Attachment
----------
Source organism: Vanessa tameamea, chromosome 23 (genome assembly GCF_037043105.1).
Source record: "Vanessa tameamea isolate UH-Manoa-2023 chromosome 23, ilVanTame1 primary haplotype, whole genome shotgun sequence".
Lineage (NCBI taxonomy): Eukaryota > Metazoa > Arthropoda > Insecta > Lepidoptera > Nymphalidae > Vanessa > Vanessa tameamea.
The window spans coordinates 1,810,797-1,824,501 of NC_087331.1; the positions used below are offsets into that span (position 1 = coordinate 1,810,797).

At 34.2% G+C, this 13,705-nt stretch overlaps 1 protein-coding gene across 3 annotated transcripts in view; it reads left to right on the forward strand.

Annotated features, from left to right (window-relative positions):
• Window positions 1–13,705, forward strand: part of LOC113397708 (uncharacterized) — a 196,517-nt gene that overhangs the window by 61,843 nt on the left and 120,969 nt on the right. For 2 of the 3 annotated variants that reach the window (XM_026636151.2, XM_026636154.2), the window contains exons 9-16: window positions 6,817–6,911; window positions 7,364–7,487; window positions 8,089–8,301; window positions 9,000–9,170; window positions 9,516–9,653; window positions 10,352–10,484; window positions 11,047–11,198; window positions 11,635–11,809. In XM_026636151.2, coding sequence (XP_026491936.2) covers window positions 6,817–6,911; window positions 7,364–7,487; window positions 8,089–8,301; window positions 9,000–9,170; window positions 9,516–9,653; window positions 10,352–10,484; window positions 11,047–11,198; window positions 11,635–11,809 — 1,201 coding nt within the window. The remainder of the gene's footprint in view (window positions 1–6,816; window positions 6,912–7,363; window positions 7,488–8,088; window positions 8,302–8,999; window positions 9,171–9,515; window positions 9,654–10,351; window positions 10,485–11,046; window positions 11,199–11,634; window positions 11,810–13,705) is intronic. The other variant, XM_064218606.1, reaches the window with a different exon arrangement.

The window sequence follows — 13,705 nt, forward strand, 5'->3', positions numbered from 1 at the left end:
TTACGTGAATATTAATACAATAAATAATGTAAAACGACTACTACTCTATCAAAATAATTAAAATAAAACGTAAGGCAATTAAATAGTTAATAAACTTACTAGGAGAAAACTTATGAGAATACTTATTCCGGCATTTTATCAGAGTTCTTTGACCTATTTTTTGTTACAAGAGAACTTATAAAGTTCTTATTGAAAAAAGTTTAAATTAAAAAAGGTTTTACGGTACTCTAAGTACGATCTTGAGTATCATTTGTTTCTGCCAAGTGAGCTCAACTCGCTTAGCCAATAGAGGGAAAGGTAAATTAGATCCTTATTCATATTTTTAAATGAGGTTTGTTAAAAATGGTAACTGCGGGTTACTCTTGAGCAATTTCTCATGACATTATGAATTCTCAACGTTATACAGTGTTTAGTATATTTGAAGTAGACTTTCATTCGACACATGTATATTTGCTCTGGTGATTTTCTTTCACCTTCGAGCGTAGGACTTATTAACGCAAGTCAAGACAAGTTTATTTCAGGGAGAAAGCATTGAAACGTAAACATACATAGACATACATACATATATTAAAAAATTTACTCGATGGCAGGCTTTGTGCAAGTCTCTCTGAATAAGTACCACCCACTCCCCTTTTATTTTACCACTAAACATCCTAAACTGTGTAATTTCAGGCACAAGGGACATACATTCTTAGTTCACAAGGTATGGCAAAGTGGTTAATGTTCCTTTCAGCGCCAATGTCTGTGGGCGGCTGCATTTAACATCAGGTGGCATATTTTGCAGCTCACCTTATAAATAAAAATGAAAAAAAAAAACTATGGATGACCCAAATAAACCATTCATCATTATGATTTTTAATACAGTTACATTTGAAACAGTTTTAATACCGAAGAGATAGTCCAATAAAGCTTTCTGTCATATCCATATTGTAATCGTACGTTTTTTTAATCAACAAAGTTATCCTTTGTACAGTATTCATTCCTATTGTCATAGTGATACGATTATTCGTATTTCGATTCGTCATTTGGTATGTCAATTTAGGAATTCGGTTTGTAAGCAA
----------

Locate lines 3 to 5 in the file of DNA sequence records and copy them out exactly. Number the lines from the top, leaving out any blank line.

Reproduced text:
Lineage (NCBI taxonomy): Eukaryota > Metazoa > Arthropoda > Insecta > Lepidoptera > Nymphalidae > Vanessa > Vanessa tameamea.
The window spans coordinates 1,810,797-1,824,501 of NC_087331.1; the positions used below are offsets into that span (position 1 = coordinate 1,810,797).

At 34.2% G+C, this 13,705-nt stretch overlaps 1 protein-coding gene across 3 annotated transcripts in view; it reads left to right on the forward strand.